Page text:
The techniques for distilling/re-distilling vodka are crucial factors in the quality of the drink, but other considerations also play an important role. All wine originates from grapes, whereas all vodka does not necessarily originate from grain. The base materials in this alchemical brew can be surprisingly varied – even outwardly disconcerting!
Rye and wheat-based vodkas are generally considered to be of the highest quality, although corn and sorghum (a group of grasses used for fodder and grain) are also utilised. Nothing
too bizarre there. Moving further ‘outward’; rice, grapes, soybeans and molasses can be used for the initial distillation, and for a more ‘rustic’ approach: potatoes and sugar beet. Interestingly, some Polish vodka is produced from the fermented products of yeast and sugar alone, but decidedly unpalatable source materials may also be employed – not necessarily by the Poles of course.
It’s hard to speculate on exactly what prompted some experimenters to start with the by-products of wood-pulping or even oil refining in their vodka production; but they did, and still do. Not being a prolific (or even desperate) drinker, I just can’t wrap my head around such concepts. Horror stories abound of moonshiners going blind (or dead) on liquor derived from wood-alcohol (methanol) are apparently not enough to stop people from trying it, perhaps in the same way that smokers know about lung cancer. That’s assuming of course that the consumer knows about the source material used in the production process. We still have tales of dangerous fake vodka surfacing in UK, and other world markets; usually derived from methanol or other industrial alcohols and reaching an annual peak around the Christmas and New Year celebrations.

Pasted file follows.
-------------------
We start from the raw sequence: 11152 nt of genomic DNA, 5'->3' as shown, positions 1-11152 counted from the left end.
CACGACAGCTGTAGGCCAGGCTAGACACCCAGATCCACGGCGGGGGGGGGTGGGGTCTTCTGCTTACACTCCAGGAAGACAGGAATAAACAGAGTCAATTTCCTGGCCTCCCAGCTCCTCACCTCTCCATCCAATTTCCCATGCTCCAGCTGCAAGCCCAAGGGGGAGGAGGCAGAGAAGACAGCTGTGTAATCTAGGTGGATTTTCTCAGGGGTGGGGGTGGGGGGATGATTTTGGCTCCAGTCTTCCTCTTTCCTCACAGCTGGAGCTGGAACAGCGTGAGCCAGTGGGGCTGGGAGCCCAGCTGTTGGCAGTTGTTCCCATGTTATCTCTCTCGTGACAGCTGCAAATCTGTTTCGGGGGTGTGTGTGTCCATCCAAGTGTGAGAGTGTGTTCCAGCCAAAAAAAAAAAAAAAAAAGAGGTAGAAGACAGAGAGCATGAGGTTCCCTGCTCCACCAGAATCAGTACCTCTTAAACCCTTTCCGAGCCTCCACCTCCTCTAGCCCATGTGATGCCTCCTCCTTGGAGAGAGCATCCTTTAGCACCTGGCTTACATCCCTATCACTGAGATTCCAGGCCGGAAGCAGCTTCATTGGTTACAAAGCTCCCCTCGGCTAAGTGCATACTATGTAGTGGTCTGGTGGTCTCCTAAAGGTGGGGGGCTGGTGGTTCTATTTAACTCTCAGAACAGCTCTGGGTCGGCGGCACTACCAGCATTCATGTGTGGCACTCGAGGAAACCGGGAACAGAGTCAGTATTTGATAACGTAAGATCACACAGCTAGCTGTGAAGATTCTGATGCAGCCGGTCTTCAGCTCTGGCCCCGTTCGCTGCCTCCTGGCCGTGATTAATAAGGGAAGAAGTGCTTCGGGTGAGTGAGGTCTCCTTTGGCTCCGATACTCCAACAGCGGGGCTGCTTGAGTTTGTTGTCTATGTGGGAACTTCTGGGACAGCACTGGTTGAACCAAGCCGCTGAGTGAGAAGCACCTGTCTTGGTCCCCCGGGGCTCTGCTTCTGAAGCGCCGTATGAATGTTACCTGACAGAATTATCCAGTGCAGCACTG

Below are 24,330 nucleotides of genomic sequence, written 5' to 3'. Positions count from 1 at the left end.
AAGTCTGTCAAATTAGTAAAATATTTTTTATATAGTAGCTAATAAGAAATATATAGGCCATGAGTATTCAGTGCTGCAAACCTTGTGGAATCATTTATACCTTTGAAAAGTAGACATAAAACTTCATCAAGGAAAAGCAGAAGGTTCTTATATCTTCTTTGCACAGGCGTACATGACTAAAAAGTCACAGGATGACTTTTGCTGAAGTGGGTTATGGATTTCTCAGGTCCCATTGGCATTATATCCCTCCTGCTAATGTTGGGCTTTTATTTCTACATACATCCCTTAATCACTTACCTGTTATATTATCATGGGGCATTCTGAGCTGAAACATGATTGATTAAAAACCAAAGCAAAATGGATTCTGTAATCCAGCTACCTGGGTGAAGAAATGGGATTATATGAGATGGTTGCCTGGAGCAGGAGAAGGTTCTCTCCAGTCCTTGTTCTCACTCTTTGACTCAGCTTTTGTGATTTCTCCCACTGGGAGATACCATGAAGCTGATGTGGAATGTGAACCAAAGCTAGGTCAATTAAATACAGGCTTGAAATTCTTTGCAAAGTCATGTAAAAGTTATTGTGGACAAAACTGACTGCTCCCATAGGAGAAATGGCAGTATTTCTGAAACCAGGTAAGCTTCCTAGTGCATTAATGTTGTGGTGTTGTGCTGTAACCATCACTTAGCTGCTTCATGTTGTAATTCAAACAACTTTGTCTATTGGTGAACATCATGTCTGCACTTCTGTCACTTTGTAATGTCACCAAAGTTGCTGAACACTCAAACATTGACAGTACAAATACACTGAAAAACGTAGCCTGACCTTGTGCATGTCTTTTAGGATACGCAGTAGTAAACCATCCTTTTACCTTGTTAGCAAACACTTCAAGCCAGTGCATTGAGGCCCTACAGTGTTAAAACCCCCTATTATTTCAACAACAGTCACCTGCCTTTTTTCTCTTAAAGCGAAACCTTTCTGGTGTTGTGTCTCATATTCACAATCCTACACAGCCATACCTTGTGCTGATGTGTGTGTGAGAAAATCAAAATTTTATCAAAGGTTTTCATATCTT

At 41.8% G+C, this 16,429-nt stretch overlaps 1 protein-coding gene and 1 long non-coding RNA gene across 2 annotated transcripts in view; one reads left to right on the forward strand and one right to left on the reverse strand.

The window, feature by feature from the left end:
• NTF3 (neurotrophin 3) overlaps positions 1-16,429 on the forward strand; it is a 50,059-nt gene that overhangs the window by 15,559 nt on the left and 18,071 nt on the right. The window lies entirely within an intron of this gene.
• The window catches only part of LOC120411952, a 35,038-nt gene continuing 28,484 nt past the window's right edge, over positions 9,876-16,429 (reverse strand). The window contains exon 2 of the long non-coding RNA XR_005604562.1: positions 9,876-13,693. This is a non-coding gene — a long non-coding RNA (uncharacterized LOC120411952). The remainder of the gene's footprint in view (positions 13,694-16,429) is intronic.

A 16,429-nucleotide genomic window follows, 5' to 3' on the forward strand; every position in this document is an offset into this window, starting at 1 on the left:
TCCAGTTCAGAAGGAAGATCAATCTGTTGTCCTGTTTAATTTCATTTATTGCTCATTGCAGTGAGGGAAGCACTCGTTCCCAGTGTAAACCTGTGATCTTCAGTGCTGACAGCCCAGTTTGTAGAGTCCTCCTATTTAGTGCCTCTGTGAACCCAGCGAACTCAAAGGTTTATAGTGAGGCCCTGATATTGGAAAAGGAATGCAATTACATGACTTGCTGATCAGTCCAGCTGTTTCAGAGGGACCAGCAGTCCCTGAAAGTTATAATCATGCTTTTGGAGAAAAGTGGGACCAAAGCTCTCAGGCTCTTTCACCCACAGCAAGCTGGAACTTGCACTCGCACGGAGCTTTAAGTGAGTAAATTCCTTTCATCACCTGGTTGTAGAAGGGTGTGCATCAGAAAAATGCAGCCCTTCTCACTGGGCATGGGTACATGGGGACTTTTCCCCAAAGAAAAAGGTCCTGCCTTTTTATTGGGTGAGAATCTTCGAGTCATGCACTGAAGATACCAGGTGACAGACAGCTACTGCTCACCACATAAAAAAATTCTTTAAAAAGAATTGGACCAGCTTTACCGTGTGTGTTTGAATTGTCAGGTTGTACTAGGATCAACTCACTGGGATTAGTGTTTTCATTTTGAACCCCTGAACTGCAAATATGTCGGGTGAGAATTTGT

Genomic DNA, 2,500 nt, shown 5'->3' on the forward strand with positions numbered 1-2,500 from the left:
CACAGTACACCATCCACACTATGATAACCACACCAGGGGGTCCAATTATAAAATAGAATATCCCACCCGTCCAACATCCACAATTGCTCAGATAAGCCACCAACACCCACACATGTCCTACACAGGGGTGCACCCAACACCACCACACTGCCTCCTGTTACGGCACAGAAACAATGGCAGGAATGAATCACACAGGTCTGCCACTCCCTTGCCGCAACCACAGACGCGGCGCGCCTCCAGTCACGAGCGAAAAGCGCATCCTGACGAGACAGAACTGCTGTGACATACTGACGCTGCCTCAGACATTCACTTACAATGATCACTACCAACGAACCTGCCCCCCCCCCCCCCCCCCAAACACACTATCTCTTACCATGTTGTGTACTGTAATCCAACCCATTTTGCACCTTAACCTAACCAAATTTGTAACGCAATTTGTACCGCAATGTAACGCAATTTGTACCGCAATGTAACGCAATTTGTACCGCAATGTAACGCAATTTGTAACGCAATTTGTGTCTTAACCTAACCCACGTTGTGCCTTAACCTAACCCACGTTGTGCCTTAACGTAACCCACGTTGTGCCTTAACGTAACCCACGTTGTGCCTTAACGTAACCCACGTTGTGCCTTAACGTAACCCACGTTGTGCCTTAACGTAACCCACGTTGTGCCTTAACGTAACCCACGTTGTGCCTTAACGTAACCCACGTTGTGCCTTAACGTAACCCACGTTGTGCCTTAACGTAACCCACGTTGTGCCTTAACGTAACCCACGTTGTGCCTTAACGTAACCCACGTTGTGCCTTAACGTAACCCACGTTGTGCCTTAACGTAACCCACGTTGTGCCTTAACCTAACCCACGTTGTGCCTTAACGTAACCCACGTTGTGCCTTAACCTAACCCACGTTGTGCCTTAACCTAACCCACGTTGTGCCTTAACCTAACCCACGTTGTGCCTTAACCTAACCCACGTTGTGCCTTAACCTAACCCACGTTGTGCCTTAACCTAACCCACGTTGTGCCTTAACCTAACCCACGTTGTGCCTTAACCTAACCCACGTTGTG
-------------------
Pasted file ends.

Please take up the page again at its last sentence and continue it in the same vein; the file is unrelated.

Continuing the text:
But, back to the process itself. Essentially it boils down to the action of yeast on starches and sugars. As the yeast consumes the above, it excretes alcohol and carbon dioxide – as any home brewer will no doubt tell you. If starchy materials are used as base, then active enzymes are added to break the starch into fermentable sugars on which the yeast can work. An extra step in the process. Malted grains do not require extra help however as they are already enzyme-rich by comparison to ‘regular’ varieties. Starchy materials also require ‘gelatinisation’ for the enzymes to work (envisage heating the raw materials into goop, usually around the 66ºC mark). Any higher and the enzymes themselves will start to be destroyed. Something of a balancing act, then.
Contemporary vodka production – at least on a commercial scale – is more science than art, although the process is in essence simple enough for anyone to have a go, belying it’s relatively simple beginnings. Intriguingly, one aspect of vodka that adds to it’s variety started out as a ‘fudge’ to hide imperfections in what was originally a rather crude and primitive process. This of course was the practice of adding colour to the tainted brews with flavourings in the form of fruits, herbs and spices. The ‘aromatising’ of vodka became quite expansive with the addition of absinthe, acorn, birch, raspberry, horseradish, calamus root, sorrel, cherry, chicory, lemon, dill, ginger, hazelnut, juniper, mint, peppermint, sage, wort and a whole raft of other substances.
So, the concealment of impurity evolved into a style of production in it’s own right – in fact, something to be flaunted! Vodka remains one of the most popular types of souvenirs that tourists take home with them from Russia. While Russian vodka will forever be a popular drink, since the fall of communism the number of alcohol related deaths in Russia have increased dramatically – so with this in mind, please drink responsibly!
[Photo by weloo]